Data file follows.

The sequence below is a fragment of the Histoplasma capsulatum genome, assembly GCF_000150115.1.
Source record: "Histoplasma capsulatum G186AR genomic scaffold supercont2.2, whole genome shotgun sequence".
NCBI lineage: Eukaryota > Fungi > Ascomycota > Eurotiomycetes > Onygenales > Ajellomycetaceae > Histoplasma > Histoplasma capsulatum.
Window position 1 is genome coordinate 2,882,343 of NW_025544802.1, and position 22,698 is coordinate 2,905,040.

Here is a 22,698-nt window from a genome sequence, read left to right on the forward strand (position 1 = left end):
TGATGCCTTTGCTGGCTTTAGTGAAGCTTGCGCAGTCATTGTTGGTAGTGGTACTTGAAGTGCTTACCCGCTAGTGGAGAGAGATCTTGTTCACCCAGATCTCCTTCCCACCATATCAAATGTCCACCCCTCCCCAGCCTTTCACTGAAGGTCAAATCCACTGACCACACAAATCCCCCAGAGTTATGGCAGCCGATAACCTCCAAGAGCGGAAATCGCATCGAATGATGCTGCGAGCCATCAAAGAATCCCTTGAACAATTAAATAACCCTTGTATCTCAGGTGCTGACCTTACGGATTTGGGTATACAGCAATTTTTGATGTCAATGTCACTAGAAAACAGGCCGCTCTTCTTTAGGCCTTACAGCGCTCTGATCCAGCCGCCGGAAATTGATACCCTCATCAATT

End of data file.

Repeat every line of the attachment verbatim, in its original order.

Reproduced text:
The sequence below is a fragment of the Histoplasma capsulatum genome, assembly GCF_000150115.1.
Source record: "Histoplasma capsulatum G186AR genomic scaffold supercont2.2, whole genome shotgun sequence".
NCBI lineage: Eukaryota > Fungi > Ascomycota > Eurotiomycetes > Onygenales > Ajellomycetaceae > Histoplasma > Histoplasma capsulatum.
Window position 1 is genome coordinate 2,882,343 of NW_025544802.1, and position 22,698 is coordinate 2,905,040.

Here is a 22,698-nt window from a genome sequence, read left to right on the forward strand (position 1 = left end):
TGATGCCTTTGCTGGCTTTAGTGAAGCTTGCGCAGTCATTGTTGGTAGTGGTACTTGAAGTGCTTACCCGCTAGTGGAGAGAGATCTTGTTCACCCAGATCTCCTTCCCACCATATCAAATGTCCACCCCTCCCCAGCCTTTCACTGAAGGTCAAATCCACTGACCACACAAATCCCCCAGAGTTATGGCAGCCGATAACCTCCAAGAGCGGAAATCGCATCGAATGATGCTGCGAGCCATCAAAGAATCCCTTGAACAATTAAATAACCCTTGTATCTCAGGTGCTGACCTTACGGATTTGGGTATACAGCAATTTTTGATGTCAATGTCACTAGAAAACAGGCCGCTCTTCTTTAGGCCTTACAGCGCTCTGATCCAGCCGCCGGAAATTGATACCCTCATCAATT